Zach: Living Corporate is brought to you by The Group Chat, a bi-weekly web show on the Living Corporate network that tackles diversity, equity and inclusion topics your jobs, legal and HR departments would never let fly. With topics like white supremacy at work, finding out that I’m a Karen, decolonizing D&I, racial gaslighting at work and impostor syndrome while Black, you may be able to see why, but you may also be able to see why so many folks love it. Between our incredible host and our guests, which range from Fortune 500 executives to academics, to activists, to entrepreneurs, every other Saturday at 10:00 AM Central Standard is something special. So make sure you check out The Group Chat on livingcorporate.tv.
Amy [04:39]: As the proud daughter of a single mother and first-generation college graduate, Angelica has been making waves since day one by overcoming obstacles and breaking down barriers. So it’s no surprise that she’s making waves within the HR space to break down obstacles and barriers for others and make a better future for work and for HR. She has a BA in anthropology and a Master’s of Science in human resource management. Angelica, welcome to the show.
Angelica [05:07]: Thank you so much for having me. I’m excited to be here.
Amy [05:11]: I am so glad to have you. I’ve had a number of D&I professionals on the show. I don’t know if I’ve ever had anyone in HR that still worked in HR at a company. So I had an HR consultant at one point, and so I just really want to dig into this because there are a lot of things that people think they know about HR, and there are a lot of myths and misconceptions, and I want to clear all of that up, or at least some of it today, but can you just start by telling us what drew you into this field? How did you get started in human resources?
Angelica [05:45]: Sure. So I started in human resources really out of a toxic workplace. I had joined an organization right out of college. I was super excited, bright eyed, ready to start an amazing career, and what I was met with was something that I had never experienced before, walking on eggshells, questioning myself, wondering “Is it me? Am I doing something wrong?” And really feeling like there wasn’t a lot of support to really talk through thes situation, and I really wondered, “Is this all there is in life? Is this what work is supposed to be like?” Now like you said, I am the daughter of a single mom and so my grandparents, my maternal grandparents also helped raise me and their mentality was just put your head down, work hard, keep doing hard work and you’ll be okay. People will see your value and your achievements, but it doesn’t always happen that way and so I had to learn the hard way, and after that experience I thought, “What is going on? How can we fix this? And who is supposed to be fixing this?” Because at the time I had no idea and I thought to myself, “What does HR actually do?” Because like you said, there are a lot of myths, and the HR that I knew was all about hiring, disciplining, and firing, and that’s it. So when I started to look into it more, I actually found strategic human resources, and I enrolled in a program with Southern New Hampshire University where we really went over the human resources that I don’t think is in a lot of organizations, which is truly sad, but it inspired me to realize that human resources is way more than we think it is, and that’s the path I decided to take.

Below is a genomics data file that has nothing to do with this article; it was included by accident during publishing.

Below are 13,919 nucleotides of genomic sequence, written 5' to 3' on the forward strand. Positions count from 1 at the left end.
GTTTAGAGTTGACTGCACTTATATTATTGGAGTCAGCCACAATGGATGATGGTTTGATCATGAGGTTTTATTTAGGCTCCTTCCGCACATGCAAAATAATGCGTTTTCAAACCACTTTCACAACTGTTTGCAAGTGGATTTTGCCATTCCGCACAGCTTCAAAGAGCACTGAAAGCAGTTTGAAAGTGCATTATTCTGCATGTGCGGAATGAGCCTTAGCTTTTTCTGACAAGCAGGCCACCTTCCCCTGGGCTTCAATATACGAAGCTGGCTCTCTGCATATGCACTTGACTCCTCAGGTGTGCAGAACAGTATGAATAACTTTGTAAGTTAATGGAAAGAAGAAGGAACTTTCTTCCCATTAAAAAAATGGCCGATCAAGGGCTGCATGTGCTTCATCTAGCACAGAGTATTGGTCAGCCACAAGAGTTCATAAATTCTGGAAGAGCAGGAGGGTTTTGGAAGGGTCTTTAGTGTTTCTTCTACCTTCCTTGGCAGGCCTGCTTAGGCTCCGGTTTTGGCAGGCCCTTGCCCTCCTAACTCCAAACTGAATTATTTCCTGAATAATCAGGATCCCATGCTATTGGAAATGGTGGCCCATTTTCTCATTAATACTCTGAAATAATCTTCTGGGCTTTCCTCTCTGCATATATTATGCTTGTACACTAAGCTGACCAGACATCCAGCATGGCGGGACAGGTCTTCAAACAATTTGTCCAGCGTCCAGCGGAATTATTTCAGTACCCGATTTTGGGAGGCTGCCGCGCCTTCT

Amy [07:37]: That’s great. I want to dive into so many of the things that you said, but let’s start with the term strategic human resources, because that’s a new phrase for a lot of people I’m guessing . Can you kind of explain what you mean by that and what that work entails?